Blue and purple puppets on yellow to pink gradient background

@jazz_the_goose/TikTok @positively_piper/TikTok

Anti-LGBTQ creators cause a rift in the TikTok puppet community

‘When you think of puppets, you think of inclusive, Sesame Street, everybody holds hands and be happy.’


Steven Asarch

Internet Culture

Throughout history, humans have been expressing themselves with puppets. From the shadow puppets of ancient Greece to the felt companions of Jim Henson’s Muppets, these caricatures have been representing humankind’s wants, needs, and desires. Like any storytelling device, they have been used to spread a myriad of ideologies, using an outstretched fluffy or felt arm to build a connection and trust with the audience.

On TikTok, dozens of furry, fluffy, hairy, or bald creations have been pulling in millions of views. Whether it’s a talking roll of toilet paper or a plastic shark, viewers just can’t seem to get enough of these covered moving hands. 

“Puppet stuff is really niche, some people really like it but puppet people really like it,” puppeteer Robin Graves, who controls the demon Lucy to over 77,000 followers, told Passionfruit. “The TikTok algorithm is really good at honing in on what you are really into.” 

But not all of the puppets on the platform are harmless, with some puppeteers using the anonymity and trust granted to them to push highly problematic ideologies. 

The Star Wars Dinx saga

Star Wars Dinx was once one of the fastest rising stars on Star Wars TikTok, amassing over 200,000 followers. The purple Muppet ripoff mainly made videos about the lore and history of George Lucas’ galaxy far, far, away, pulling in hundreds of thousands of views. Dinx’s videos were very descriptive and often broke down the nitty-gritty details of the overstuffed franchise. 

But in mid-July, Facebook posts from Alex McConnehey, the man reportedly controlling Dinx, spread throughout TikTok and social media. Over the past year, he shared articles that opposed the 2020 election results, the legalization of gay marriage, and vaccine mandates. Though he removed all of these posts from his account, it did little to change the course of public opinion.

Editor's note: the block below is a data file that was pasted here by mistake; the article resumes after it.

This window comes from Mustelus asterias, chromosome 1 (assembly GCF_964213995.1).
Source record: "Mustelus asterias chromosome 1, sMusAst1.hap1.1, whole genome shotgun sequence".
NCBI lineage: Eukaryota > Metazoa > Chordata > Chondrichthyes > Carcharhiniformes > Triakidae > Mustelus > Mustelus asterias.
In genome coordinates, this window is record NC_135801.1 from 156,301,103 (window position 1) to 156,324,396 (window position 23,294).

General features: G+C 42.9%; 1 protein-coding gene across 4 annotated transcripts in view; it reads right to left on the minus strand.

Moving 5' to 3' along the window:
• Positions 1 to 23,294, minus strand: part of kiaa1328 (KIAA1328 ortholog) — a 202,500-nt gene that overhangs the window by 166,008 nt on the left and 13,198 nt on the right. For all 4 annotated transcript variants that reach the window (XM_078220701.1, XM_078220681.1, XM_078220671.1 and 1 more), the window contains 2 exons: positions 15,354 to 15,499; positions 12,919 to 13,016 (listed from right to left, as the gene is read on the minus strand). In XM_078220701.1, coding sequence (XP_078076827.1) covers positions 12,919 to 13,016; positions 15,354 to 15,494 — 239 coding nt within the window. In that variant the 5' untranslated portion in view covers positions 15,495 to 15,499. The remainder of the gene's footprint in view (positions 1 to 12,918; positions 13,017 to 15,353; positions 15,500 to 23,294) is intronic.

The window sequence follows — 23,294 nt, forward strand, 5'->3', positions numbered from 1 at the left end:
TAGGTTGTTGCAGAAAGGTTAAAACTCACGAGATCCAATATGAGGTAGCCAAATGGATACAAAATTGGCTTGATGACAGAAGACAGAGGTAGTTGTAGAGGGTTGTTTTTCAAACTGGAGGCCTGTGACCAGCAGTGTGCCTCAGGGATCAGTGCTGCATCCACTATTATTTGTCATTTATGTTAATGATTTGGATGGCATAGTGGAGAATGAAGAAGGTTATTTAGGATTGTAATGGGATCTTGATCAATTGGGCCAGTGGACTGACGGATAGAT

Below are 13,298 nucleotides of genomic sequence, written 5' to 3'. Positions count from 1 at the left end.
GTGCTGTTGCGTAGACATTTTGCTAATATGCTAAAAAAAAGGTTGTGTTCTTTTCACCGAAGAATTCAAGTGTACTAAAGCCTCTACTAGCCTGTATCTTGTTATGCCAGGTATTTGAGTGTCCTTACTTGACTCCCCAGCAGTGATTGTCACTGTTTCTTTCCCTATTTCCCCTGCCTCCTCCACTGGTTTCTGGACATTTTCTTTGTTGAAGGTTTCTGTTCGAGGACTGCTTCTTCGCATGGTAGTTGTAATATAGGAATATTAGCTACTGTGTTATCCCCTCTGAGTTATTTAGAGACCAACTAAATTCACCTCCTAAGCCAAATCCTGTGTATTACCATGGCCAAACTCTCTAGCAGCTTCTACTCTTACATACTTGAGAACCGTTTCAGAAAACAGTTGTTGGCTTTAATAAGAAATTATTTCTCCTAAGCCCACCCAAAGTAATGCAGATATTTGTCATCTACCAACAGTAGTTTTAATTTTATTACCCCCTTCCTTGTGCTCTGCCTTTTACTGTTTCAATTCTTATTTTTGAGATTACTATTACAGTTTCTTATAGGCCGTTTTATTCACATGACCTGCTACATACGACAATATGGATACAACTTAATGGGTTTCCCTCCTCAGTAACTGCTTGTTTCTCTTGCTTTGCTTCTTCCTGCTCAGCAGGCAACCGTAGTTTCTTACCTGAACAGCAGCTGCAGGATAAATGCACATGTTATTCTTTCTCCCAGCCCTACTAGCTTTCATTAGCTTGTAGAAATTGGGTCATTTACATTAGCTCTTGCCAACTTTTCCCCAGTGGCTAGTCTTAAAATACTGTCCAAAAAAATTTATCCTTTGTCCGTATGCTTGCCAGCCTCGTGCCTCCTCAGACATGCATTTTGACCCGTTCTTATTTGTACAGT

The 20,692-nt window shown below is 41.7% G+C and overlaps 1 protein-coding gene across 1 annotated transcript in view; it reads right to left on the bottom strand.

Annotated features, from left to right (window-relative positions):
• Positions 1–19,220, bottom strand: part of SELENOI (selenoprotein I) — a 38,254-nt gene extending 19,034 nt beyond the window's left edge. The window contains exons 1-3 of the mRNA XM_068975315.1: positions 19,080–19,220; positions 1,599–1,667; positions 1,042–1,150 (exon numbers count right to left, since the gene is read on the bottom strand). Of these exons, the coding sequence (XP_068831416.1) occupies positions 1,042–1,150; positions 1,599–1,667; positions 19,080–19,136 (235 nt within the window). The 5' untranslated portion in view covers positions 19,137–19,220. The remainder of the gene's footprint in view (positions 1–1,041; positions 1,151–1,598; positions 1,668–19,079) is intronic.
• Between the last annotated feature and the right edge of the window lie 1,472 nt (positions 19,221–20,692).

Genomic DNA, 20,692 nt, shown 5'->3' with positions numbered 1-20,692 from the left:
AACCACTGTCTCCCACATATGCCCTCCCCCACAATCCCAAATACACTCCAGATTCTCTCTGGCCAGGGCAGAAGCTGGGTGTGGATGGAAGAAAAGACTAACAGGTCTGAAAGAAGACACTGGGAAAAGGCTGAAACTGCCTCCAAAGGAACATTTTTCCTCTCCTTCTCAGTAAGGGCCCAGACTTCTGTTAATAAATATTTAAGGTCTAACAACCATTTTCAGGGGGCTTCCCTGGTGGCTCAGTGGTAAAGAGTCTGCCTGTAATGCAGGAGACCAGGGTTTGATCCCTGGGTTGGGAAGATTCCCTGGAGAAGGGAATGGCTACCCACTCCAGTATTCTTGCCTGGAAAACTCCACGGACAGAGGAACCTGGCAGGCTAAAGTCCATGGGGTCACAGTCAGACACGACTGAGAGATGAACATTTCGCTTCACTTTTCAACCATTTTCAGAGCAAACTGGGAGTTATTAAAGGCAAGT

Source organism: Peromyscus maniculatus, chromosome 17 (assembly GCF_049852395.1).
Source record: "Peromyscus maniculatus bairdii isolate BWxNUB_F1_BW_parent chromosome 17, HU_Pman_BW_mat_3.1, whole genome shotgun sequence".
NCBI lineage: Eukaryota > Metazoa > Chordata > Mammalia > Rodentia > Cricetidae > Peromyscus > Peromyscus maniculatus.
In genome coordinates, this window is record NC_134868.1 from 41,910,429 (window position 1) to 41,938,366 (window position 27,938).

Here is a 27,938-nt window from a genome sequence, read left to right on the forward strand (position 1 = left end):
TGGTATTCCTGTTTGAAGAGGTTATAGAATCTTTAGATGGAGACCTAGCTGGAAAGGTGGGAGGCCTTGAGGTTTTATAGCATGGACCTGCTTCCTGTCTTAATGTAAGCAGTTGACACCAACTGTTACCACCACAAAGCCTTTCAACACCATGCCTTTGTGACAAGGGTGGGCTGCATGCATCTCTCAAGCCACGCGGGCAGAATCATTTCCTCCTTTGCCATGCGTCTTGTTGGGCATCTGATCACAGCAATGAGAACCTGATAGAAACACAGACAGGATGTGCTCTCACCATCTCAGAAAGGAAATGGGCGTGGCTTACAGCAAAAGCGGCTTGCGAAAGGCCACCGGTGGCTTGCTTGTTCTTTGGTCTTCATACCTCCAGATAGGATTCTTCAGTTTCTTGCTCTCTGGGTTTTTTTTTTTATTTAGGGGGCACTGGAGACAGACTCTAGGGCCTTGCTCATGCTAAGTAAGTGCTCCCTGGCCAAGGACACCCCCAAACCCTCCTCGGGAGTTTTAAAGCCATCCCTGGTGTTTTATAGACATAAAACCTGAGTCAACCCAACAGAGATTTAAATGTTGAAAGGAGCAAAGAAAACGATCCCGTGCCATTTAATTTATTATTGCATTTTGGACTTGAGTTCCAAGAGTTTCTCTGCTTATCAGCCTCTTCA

To try and quell the anger bubbling on social media, Dinx posted a now-deleted video admitting to posting about Disney “using the homosexual agenda to get more money.” Over the next few days, Dinx’s account would be taken down. 

But other puppets, like fred_monster1, SullivanMonsterMTG, and even Lucy, started to share videos denouncing McConnehey’s actions. 

@sullivanmonstermtg Could you help me out? #starwars #starwarsdix #starwarspuppet #lgbt #lgbtq #mtgfam #starwarscommunity ♬ original sound – SullivanTheMonster

“When you think of puppets, you think of inclusive, Sesame Street, everybody holds hands and be happy,” Graves said. “And then when you see one talking about ‘Disney’s using the homosexual agenda’ for profit gain’ it sticks out.”

The puppet community condemns anti-LGBTQ creators

Dinx isn’t the only TikTok puppet to be called out for homophobic remarks. Johnnie Watts runs the 250,000 follower TikTok channel Piper’s Positivity, starring a blue puppet in rainbow suspenders. Under the guise of being a “Christian channel,” Watts posts videos that are anti-LGBTQ+ and push abortion misinformation. The account went private sometime in early August, though it’s unclear why.